can’t see the forest

Texas Flood

Stevie Ray Vaughan (1954–1990) was an American blues guitarist, the driving force behind the 1980s revival of electric blues music and one of the most famous white bluesmen and electric guitarists in history. He brought American “roots” music back into the popular realm at a time when synthesizers and highly doctored vocals were topping the charts, drawing on influences such as Albert King, Buddy Guy, and Jimi Hendrix and inspiring a future generation of electric blues/rock artists like Derek Trucks and Jonny Lang. His work drew crowds to gritty live performances in the era dominated by superficially appealing, commercial-minded music videos.

Vaughan was born and raised in Dallas, Texas, but dropped out of school to pursue a career in blues music in Austin. His elder brother Jimmie Vaughan is a celebrated blues musician in his own right. Stevie played several club gigs weekly throughout the late 1970s, attracting the attention of David Bowie and Jackson Browne in the early 1980s and subsequently recording what would become the album Texas Flood at Browne’s L.A. studio. Vaughan and his backup band, Double Trouble, toured the US and the world throughout the 1980s. By 1986 Vaughan’s hard drinking and cocaine habit were severely detracting from his well-being and from his musicianship, but he later underwent treatment for these addictions and emerged as a hardcore teetotaler with decidedly Christian leanings. After an historic performance at Alpine Valley, Wisconsin in 1990, which featured an encore jam with several of Vaughan’s heroes including Buddy Guy and Eric Clapton, Vaughan was killed in a helicopter crash. Already something of a living legend, the Texas bluesman’s tragic and untimely death robbed America of one of its greatest musical treasures but also cemented his reputation as an icon at the height of his musical powers.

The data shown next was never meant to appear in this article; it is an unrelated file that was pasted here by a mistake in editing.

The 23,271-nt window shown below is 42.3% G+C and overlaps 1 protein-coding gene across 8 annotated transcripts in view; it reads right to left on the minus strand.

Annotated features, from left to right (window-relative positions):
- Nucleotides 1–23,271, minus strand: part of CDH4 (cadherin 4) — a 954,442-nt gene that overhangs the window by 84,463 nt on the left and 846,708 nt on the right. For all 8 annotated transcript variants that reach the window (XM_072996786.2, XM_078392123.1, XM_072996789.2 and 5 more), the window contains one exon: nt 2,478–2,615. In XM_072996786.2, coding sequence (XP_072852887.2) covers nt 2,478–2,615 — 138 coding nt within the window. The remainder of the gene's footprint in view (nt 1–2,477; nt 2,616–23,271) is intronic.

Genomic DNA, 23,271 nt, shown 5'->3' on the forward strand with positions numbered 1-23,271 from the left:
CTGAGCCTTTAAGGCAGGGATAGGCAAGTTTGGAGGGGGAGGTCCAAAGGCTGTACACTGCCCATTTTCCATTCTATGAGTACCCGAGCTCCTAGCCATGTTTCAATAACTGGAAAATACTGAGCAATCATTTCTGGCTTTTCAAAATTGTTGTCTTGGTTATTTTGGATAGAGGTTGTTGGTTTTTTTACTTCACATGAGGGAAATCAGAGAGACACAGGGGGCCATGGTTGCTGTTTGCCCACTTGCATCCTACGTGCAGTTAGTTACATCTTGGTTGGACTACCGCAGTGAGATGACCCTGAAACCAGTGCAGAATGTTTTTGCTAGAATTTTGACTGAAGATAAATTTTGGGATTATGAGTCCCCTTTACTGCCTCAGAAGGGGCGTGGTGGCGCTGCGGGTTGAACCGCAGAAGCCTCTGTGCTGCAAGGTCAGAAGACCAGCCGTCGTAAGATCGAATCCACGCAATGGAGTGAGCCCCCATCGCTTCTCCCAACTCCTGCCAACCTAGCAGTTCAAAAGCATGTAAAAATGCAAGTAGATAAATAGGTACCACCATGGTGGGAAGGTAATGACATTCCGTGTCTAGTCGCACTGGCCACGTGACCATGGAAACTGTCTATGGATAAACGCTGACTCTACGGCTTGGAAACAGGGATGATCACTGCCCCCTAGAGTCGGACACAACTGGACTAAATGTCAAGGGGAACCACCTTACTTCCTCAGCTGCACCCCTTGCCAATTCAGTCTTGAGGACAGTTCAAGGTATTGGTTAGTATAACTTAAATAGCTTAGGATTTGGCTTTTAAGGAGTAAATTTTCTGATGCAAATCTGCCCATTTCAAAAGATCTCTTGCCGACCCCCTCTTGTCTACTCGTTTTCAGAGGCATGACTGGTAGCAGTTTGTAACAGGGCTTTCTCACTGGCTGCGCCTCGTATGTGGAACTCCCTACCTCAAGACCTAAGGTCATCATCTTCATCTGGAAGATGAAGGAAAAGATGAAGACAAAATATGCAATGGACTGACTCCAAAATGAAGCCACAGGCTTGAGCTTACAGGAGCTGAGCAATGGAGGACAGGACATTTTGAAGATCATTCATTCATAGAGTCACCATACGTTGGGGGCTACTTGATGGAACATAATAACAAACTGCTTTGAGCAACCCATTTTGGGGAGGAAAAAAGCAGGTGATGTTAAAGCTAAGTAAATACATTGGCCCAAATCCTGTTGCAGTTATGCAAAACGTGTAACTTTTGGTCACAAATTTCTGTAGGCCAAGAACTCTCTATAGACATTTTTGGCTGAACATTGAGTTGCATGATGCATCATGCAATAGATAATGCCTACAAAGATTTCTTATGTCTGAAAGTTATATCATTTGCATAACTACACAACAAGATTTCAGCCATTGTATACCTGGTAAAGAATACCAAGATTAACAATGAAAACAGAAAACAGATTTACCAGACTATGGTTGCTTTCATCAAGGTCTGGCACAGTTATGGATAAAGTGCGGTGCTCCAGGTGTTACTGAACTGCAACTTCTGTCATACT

Most often seen with a Fender Stratocaster in hand, Vaughan played with an intense emotionality and a searing-hot tone which were facilitated by his use of ultra-heavy strings stretched high above the fretboard. Playing in this way requires much more physical exertion than is the norm for electric guitarists, but also lends itself to a languid expressiveness not entirely achievable with a normal guitar setup. He used few effects in the signal chain between his guitar and his amplifiers, most notably the wah-wah pedal for tonal variation and an Ibanez TubeScreamer for extra overdrive. As a stage gimmick Vaughan liked to play blazing solos behind his back, and audiences were never quite sure if a given treatment of a tune would be a standard rendition or a vehicle for meteoric improvisation.

Stevie Ray Vaughan lived the blues, proving that this great American medium of expression knows no other color. As an artist he is an inspiration to many thousands of young musicians around the world, and he is widely respected for his victory over the personal demons that haunted him offstage for so many years.

The performance of “Texas Flood” below is from 1983’s Live at the El Mocambo in Toronto, Canada. (RT 9:45)

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